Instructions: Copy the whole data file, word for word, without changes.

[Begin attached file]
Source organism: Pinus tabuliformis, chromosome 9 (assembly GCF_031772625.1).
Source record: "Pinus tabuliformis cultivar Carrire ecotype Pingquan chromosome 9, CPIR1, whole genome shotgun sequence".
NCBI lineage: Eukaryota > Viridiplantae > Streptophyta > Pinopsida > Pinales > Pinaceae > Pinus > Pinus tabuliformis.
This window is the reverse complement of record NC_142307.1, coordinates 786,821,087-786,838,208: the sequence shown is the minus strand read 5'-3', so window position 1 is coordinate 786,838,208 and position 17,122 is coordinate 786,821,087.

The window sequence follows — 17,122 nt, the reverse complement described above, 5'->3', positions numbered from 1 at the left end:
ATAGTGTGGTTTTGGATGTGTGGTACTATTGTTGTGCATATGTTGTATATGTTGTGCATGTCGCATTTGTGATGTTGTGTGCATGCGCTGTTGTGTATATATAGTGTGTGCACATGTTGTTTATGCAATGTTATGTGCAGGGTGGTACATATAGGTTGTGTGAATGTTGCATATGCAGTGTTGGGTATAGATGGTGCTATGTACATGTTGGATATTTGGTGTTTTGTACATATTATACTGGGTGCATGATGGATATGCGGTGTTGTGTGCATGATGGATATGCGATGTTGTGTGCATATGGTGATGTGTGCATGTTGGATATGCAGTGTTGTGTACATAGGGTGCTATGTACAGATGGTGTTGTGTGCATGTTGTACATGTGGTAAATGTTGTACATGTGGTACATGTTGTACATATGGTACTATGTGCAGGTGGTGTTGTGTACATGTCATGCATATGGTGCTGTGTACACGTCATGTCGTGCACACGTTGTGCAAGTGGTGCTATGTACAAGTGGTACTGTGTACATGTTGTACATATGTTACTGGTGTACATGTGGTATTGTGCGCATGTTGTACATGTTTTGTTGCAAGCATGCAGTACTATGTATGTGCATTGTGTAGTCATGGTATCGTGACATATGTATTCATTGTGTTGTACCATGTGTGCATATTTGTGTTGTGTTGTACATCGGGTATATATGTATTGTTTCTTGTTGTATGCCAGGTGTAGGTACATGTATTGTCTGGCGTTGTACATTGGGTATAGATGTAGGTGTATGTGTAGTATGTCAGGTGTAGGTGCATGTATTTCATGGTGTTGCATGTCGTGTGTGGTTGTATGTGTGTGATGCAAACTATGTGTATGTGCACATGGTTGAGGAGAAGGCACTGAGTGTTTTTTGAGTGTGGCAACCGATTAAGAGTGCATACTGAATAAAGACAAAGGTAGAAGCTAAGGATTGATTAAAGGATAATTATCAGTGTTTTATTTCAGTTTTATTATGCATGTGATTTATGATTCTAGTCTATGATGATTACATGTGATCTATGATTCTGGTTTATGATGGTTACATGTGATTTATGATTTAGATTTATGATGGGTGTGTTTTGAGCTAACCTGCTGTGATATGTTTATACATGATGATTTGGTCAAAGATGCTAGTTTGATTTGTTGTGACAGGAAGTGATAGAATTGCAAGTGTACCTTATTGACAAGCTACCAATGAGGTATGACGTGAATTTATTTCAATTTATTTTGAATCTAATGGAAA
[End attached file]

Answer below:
Source organism: Pinus tabuliformis, chromosome 9 (assembly GCF_031772625.1).
Source record: "Pinus tabuliformis cultivar Carrire ecotype Pingquan chromosome 9, CPIR1, whole genome shotgun sequence".
NCBI lineage: Eukaryota > Viridiplantae > Streptophyta > Pinopsida > Pinales > Pinaceae > Pinus > Pinus tabuliformis.
This window is the reverse complement of record NC_142307.1, coordinates 786,821,087-786,838,208: the sequence shown is the minus strand read 5'-3', so window position 1 is coordinate 786,838,208 and position 17,122 is coordinate 786,821,087.

The window sequence follows — 17,122 nt, the reverse complement described above, 5'->3', positions numbered from 1 at the left end:
ATAGTGTGGTTTTGGATGTGTGGTACTATTGTTGTGCATATGTTGTATATGTTGTGCATGTCGCATTTGTGATGTTGTGTGCATGCGCTGTTGTGTATATATAGTGTGTGCACATGTTGTTTATGCAATGTTATGTGCAGGGTGGTACATATAGGTTGTGTGAATGTTGCATATGCAGTGTTGGGTATAGATGGTGCTATGTACATGTTGGATATTTGGTGTTTTGTACATATTATACTGGGTGCATGATGGATATGCGGTGTTGTGTGCATGATGGATATGCGATGTTGTGTGCATATGGTGATGTGTGCATGTTGGATATGCAGTGTTGTGTACATAGGGTGCTATGTACAGATGGTGTTGTGTGCATGTTGTACATGTGGTAAATGTTGTACATGTGGTACATGTTGTACATATGGTACTATGTGCAGGTGGTGTTGTGTACATGTCATGCATATGGTGCTGTGTACACGTCATGTCGTGCACACGTTGTGCAAGTGGTGCTATGTACAAGTGGTACTGTGTACATGTTGTACATATGTTACTGGTGTACATGTGGTATTGTGCGCATGTTGTACATGTTTTGTTGCAAGCATGCAGTACTATGTATGTGCATTGTGTAGTCATGGTATCGTGACATATGTATTCATTGTGTTGTACCATGTGTGCATATTTGTGTTGTGTTGTACATCGGGTATATATGTATTGTTTCTTGTTGTATGCCAGGTGTAGGTACATGTATTGTCTGGCGTTGTACATTGGGTATAGATGTAGGTGTATGTGTAGTATGTCAGGTGTAGGTGCATGTATTTCATGGTGTTGCATGTCGTGTGTGGTTGTATGTGTGTGATGCAAACTATGTGTATGTGCACATGGTTGAGGAGAAGGCACTGAGTGTTTTTTGAGTGTGGCAACCGATTAAGAGTGCATACTGAATAAAGACAAAGGTAGAAGCTAAGGATTGATTAAAGGATAATTATCAGTGTTTTATTTCAGTTTTATTATGCATGTGATTTATGATTCTAGTCTATGATGATTACATGTGATCTATGATTCTGGTTTATGATGGTTACATGTGATTTATGATTTAGATTTATGATGGGTGTGTTTTGAGCTAACCTGCTGTGATATGTTTATACATGATGATTTGGTCAAAGATGCTAGTTTGATTTGTTGTGACAGGAAGTGATAGAATTGCAAGTGTACCTTATTGACAAGCTACCAATGAGGTATGACGTGAATTTATTTCAATTTATTTTGAATCTAATGGAAA